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Pacesetters plot world record run as champs focus on Kipchoge in Berlin marathon

Xinhua | Updated: 2018-09-13 09:45
Kenya's Eliud Kipchoge celebrates after winning the men's race, file photo. [Photo/Agencies]

NAIROBI - Long distance runners Noah Kiptoo Kiprotich and Sammy Kitwara hold the key to breaking of the world record at the Berlin marathon on Sunday.

While the two are likely not to finish the race in their roles as pacesetters for their clients New York Marathon silver medalist Wilson Kipsang and Olympic champion Eliud Kipchoge cannot be overlooked.

Both Kipsang and Kipchoge will make attempts to break the 2:02:57 world record set by Kenyan Dennis Kimetto on the same course back in 2014.

Speaking in Nairobi Wednesday prior to their departure to Berlin, Kiprotich, 29, said his work is to run up to 31km and leave his elder brother Kipsang to carry on.

"I will be looking forward to a good race where I want to help my brother lower the course record, which is the world record. We have been hunting it for some time now," said Kiprotich.

On the other hand, Kitwara, 32, who will pace-run Kipchoge says they have gone through all the requirements and he is focused on doing his job.

He also believes despite the high pace he will run in the first 35 kilometers, he dreams of finishing the race.

"The work is simple, lead Kipchoge up to the 35km mark. Kipchoge has clear target, he is going for the world record, but remember he will not be running against the clock alone, but a very tough field which includes Kipsang and Eritrea's Zersenay Tadese. They are strong runners, whom I have competed against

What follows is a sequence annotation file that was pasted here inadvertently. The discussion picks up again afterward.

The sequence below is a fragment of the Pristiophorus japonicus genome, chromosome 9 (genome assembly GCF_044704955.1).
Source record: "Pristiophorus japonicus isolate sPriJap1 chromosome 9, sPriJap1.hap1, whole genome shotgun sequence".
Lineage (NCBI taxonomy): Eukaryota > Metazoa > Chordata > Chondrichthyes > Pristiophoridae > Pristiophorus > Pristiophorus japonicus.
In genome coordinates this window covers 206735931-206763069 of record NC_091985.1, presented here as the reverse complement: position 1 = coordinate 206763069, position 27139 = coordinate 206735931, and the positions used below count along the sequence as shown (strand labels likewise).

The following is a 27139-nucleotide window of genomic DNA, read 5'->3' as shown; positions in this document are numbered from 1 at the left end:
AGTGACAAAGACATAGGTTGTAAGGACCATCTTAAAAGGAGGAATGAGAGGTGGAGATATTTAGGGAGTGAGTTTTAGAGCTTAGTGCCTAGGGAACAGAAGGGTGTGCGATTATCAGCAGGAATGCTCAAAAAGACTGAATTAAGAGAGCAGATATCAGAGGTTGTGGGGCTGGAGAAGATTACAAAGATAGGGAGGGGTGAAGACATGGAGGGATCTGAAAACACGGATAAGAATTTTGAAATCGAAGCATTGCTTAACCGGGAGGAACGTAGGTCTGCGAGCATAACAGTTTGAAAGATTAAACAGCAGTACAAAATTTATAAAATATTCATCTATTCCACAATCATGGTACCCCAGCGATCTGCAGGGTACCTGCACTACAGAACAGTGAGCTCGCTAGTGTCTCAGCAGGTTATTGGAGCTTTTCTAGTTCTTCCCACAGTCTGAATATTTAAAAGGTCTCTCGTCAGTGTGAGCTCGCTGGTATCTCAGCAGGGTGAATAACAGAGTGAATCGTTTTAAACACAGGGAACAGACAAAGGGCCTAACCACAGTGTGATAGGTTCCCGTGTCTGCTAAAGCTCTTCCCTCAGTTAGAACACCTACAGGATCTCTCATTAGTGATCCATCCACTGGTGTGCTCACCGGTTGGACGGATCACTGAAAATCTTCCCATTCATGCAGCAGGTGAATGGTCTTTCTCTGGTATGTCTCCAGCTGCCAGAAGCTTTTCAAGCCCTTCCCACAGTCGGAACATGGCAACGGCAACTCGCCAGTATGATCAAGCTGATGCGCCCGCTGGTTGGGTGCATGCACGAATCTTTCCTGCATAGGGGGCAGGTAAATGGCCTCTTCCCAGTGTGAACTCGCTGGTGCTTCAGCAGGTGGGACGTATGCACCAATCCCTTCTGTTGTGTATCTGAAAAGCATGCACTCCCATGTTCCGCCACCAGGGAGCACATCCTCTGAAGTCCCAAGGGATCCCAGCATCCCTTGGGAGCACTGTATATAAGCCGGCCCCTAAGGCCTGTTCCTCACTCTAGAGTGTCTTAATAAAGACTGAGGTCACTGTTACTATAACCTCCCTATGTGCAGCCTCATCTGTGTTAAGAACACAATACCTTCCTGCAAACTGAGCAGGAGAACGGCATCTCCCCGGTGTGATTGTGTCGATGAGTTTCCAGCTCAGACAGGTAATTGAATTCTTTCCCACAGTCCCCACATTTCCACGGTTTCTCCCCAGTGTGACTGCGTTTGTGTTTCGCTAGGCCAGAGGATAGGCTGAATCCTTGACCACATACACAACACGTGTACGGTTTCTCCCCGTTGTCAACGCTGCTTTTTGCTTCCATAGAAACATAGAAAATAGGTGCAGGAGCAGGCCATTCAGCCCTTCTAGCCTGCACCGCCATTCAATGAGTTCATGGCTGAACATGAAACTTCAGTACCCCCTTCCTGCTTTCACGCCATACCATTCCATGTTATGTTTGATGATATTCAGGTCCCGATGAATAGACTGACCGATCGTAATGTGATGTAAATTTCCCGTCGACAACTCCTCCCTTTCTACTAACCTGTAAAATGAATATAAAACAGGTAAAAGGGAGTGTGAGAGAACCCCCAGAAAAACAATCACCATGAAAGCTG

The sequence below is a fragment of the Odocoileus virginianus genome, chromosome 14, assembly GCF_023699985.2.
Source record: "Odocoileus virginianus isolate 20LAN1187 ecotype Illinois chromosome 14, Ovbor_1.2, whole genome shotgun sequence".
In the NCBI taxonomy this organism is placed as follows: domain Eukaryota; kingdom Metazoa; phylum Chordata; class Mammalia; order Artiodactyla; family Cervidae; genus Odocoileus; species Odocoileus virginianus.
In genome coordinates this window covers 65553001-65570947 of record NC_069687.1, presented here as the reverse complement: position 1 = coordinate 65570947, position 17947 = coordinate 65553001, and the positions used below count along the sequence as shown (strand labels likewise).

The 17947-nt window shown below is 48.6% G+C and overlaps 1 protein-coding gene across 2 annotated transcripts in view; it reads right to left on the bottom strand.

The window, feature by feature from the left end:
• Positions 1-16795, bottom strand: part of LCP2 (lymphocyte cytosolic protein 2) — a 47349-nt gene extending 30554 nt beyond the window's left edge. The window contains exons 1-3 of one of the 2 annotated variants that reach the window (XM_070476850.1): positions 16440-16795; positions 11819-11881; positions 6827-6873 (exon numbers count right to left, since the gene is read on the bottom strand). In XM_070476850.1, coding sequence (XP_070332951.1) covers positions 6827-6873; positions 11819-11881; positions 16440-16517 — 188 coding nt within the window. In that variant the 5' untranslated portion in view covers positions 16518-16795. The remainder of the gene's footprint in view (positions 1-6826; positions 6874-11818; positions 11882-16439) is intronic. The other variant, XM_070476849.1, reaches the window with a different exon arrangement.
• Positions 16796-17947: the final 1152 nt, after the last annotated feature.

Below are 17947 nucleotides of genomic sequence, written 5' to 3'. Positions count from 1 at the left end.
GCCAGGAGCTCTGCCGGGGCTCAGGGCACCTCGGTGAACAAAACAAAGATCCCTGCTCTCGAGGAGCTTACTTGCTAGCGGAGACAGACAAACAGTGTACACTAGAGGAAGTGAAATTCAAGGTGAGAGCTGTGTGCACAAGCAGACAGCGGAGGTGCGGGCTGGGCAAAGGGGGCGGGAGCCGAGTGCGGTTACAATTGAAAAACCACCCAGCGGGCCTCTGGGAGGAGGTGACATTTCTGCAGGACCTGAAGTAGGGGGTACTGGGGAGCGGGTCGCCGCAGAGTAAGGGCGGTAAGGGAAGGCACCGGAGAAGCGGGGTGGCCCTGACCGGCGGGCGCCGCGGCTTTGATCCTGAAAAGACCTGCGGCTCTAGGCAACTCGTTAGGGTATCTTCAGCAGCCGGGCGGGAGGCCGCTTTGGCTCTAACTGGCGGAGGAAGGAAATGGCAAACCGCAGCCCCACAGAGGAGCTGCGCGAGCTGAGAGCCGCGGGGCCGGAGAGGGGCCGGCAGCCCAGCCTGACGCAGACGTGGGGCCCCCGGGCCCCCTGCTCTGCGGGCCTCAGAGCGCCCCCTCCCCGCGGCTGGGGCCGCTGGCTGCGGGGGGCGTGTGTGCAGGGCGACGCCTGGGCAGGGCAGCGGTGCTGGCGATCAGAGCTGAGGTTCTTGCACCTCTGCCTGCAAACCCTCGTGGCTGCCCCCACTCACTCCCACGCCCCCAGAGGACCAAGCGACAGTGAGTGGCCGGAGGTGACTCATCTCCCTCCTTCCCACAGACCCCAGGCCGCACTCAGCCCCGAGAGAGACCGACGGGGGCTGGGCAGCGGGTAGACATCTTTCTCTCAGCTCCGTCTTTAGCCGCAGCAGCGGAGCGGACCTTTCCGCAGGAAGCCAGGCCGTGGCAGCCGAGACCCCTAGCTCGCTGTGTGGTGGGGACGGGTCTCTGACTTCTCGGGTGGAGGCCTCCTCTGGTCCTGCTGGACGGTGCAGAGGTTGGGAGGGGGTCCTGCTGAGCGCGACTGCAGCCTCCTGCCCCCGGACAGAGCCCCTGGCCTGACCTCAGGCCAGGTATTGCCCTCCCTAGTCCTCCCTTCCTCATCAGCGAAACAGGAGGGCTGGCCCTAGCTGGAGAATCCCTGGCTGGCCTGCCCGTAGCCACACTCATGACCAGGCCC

"It will be a tough race. Eliud is going there to run for a world record. Forget anything else said, if the conditions are good, the world record is coming down," said Kitwara.

Kipsang held the world record for one year when he broke it in 2013 clocking an impressive 2:03:23 to eclipse the 2:03:38, which had been posted by compatriot Patrick Makau.

It was the only race that Eliud Kipchoge has ever lost since he turned to marathon in 2013. Kipchoge finished second. However, Kimetto improved the mark to become the first man to run under two hours and three minutes.

He clocked the current mark of 2:02:57 in 2014, which has remained in force till today.

Last year, Kipchoge attempted to break the record on his third time running in Berlin but poor weather, rainy and windy conditions prevented him. He clocked 2:03:32.

"Kipchoge would have broken it last year because I was the one who paced him. The conditions were too hostile - it was too rainy and windy. We hope for the best this time. We have planned to pass the halfway mark at by 61:15 to 61:20 minutes. He is hoping to run a world record of 2:02:40 or thereabouts," he said.

On the other hand, Kipsang has predicted the record will be lowered down to 2:02:50.

Since his debut in the event in Hamburg in 2013, Kipchoge has won every marathon from Chicago (2014), Berlin (2015 and 2017) London (2015, 2016 and 2018) and Rio Olympic marathon.

His current personal best time is 2:03:05, which he set when winning London race in 2016.

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